Professor Anthony Grafton reads from his new book, “Codex in Crisis,” at Labyrinth Books in May.
Professor Anthony Grafton reads from his new book, “Codex in Crisis,” at Labyrinth Books in May.
Courtesy Nealin Parker
In his latest book, Codex in Crisis , published by Crumpled Press in May, history professor Anthony Grafton reflects on the staggering amount of information now available on the Web: millions of digitized books, scholarly journals, and archival material accessible to anyone with a laptop and Internet access. He looks at how digitization has changed the nature of reading, scholarship, and publishing, and examines the future of books and libraries. Grafton, who calls himself “a lover of old libraries,” says there are some things a scholar can learn only by studying printed books in bricks-and-mortar libraries. Grafton spoke with PAW’s Katherine Federici Greenwood.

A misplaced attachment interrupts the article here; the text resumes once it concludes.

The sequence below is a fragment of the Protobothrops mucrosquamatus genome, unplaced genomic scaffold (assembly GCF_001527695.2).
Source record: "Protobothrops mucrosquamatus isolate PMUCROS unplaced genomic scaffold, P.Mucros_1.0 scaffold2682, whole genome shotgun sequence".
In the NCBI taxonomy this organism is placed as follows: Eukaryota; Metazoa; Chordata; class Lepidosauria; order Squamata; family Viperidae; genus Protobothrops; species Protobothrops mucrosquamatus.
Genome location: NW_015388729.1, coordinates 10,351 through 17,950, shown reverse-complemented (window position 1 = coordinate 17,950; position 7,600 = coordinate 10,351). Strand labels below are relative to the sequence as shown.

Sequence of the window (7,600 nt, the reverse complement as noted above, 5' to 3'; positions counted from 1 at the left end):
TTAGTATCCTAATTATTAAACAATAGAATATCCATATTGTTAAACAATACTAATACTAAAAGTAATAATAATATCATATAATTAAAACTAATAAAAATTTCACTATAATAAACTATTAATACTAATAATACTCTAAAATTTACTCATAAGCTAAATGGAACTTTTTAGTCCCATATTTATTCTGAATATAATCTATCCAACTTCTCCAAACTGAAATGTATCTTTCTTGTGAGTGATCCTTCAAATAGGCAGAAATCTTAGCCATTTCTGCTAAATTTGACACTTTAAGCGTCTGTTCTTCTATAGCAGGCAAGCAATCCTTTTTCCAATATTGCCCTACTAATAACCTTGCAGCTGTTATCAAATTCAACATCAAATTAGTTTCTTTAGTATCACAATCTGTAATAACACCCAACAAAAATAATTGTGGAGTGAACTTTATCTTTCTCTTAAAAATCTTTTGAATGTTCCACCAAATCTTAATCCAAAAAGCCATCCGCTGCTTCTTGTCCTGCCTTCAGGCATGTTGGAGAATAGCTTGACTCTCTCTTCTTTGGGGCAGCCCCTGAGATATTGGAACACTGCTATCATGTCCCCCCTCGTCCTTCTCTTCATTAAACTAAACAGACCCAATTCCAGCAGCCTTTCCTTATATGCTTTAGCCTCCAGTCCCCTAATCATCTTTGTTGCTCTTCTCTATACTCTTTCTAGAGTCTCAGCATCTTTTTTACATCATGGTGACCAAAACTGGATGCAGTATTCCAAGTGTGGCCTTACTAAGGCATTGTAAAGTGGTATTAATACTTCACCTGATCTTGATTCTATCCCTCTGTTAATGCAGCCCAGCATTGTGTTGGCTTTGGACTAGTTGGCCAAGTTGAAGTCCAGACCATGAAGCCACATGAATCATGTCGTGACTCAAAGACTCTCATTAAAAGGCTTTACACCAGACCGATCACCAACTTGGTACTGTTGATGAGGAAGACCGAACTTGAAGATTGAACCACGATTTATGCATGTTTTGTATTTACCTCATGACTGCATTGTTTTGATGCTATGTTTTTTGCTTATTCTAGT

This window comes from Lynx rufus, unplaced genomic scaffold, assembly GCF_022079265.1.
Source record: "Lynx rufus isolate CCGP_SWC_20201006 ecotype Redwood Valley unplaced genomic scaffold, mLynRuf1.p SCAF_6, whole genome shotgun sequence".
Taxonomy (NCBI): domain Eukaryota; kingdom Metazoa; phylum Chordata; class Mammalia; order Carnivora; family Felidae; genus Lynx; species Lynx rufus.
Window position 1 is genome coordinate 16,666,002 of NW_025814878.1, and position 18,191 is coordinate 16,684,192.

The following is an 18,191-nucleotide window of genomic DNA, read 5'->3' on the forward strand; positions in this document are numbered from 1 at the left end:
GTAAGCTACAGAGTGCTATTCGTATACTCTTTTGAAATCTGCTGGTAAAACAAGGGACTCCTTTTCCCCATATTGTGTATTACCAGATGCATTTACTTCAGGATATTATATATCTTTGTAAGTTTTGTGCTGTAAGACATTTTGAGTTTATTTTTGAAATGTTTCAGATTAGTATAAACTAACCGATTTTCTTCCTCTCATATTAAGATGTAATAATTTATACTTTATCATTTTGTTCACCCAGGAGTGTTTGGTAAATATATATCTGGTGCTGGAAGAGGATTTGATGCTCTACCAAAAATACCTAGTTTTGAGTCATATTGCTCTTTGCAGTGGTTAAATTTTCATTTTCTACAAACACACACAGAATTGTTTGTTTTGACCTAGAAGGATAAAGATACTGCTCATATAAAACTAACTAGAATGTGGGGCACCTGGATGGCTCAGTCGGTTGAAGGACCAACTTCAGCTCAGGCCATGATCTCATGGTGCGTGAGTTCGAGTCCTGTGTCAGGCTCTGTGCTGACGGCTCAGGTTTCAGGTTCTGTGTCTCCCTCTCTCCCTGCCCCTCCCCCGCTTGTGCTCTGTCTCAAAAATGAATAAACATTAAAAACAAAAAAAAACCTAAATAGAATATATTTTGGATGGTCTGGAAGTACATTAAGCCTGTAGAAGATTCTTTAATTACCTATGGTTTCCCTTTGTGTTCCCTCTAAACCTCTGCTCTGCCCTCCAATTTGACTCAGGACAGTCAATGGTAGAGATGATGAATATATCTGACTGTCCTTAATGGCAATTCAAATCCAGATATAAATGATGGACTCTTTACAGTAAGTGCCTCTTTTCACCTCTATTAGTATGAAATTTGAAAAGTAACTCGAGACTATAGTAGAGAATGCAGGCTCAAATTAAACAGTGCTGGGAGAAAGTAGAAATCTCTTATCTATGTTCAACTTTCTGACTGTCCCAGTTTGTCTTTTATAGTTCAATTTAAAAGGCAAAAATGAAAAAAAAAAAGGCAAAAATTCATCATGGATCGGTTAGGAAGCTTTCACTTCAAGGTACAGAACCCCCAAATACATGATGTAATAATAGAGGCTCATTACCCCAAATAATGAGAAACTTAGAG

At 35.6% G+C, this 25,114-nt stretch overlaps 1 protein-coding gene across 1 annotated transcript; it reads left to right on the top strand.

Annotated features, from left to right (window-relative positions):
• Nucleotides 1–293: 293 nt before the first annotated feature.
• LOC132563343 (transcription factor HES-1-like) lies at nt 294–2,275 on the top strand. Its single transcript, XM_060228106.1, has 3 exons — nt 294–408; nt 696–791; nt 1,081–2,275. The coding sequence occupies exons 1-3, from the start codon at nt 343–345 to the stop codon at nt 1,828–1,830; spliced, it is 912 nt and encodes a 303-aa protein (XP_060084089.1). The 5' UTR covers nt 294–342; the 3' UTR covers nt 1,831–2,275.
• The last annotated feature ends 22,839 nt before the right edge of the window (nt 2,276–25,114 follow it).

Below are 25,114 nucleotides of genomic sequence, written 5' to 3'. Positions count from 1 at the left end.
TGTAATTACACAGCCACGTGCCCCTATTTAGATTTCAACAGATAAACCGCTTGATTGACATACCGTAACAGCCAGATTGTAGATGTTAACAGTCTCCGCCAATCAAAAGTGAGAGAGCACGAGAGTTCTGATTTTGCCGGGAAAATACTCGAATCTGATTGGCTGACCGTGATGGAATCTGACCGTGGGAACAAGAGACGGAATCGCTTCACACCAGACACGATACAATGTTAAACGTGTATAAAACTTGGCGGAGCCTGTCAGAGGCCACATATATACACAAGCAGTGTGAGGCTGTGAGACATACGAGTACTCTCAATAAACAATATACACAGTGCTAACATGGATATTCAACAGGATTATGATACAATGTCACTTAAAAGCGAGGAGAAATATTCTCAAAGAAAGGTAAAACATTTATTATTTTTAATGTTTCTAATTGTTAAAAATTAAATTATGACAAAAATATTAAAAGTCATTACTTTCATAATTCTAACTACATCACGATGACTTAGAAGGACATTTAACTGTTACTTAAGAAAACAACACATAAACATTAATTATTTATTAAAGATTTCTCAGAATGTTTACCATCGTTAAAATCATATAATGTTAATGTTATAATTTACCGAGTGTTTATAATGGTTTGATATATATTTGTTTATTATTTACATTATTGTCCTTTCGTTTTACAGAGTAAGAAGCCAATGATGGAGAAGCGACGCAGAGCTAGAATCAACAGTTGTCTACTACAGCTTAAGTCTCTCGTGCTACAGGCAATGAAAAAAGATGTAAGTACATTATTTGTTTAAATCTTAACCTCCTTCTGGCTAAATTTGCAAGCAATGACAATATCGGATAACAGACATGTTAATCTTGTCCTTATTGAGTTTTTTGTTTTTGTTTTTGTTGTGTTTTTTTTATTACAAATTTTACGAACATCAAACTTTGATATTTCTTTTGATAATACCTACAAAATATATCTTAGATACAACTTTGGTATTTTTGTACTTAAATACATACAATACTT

How has the Web changed the nature of research for scholars and students?



Why are actual books and archives still necessary?

The Wealth of Nations

Codex in Crisis